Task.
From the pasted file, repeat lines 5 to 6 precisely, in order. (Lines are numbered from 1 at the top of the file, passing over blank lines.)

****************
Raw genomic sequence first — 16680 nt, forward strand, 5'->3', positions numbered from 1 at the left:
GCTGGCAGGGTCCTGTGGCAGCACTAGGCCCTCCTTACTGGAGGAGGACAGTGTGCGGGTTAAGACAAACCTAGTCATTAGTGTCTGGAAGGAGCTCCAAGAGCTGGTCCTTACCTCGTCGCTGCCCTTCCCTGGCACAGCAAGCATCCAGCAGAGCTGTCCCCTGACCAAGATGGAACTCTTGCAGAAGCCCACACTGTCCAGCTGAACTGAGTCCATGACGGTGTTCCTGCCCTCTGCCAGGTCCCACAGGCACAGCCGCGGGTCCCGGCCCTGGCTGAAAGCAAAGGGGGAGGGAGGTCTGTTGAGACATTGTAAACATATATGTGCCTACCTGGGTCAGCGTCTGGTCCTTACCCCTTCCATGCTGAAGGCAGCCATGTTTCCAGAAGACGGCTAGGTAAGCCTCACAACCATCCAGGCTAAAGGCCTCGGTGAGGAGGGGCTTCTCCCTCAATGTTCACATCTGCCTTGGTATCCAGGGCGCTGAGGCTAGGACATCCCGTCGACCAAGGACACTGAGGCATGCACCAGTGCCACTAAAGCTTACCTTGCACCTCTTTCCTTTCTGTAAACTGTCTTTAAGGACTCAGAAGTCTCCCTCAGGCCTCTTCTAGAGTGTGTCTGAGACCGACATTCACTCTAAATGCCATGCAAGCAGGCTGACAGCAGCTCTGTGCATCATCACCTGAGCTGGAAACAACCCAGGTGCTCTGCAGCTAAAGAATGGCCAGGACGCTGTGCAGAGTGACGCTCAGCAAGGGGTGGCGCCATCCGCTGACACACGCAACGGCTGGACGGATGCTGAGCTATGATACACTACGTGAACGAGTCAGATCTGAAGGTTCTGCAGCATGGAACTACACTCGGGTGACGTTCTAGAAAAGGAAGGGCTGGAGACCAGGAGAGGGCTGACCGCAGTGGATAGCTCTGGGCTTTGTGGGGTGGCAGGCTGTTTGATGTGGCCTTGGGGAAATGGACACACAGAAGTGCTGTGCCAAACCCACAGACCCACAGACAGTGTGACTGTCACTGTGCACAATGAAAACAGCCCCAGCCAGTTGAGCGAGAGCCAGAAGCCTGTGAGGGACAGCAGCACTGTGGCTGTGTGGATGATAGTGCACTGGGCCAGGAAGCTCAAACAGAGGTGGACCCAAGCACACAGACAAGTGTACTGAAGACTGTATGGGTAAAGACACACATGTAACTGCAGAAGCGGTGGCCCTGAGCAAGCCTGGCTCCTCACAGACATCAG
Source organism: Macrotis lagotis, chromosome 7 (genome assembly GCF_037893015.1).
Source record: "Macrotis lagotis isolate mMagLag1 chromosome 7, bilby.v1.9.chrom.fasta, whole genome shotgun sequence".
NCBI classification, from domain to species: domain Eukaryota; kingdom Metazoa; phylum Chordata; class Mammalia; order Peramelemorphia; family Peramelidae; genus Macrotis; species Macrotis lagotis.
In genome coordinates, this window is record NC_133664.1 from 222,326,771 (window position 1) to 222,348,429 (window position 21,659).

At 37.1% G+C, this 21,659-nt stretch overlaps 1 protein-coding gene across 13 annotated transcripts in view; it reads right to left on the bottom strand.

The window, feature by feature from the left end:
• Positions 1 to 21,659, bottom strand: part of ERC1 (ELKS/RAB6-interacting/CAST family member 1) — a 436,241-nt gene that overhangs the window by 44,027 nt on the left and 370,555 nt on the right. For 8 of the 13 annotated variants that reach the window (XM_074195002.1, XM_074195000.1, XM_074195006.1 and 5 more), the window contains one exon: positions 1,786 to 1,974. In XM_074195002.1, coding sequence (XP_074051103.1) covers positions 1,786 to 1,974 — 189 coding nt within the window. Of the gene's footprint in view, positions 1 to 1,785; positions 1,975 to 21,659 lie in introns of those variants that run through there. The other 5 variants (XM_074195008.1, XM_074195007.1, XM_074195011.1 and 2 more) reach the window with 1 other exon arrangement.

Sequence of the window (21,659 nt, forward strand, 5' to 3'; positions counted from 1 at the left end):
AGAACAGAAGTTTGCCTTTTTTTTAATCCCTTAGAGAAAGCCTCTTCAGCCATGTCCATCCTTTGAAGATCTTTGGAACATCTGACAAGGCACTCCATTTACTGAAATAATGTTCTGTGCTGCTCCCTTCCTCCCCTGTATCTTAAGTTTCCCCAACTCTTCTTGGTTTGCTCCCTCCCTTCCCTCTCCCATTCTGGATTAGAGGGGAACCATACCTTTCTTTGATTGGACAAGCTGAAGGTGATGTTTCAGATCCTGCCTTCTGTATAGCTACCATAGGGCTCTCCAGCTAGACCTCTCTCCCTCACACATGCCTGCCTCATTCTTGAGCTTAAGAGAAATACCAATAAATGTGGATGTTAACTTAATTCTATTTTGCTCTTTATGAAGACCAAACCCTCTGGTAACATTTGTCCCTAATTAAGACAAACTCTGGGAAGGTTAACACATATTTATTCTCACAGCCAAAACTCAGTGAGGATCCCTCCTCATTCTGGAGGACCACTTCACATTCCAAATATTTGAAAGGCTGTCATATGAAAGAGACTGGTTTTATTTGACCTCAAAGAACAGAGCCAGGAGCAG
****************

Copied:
NCBI classification, from domain to species: domain Eukaryota; kingdom Metazoa; phylum Chordata; class Mammalia; order Peramelemorphia; family Peramelidae; genus Macrotis; species Macrotis lagotis.
In genome coordinates, this window is record NC_133664.1 from 222,326,771 (window position 1) to 222,348,429 (window position 21,659).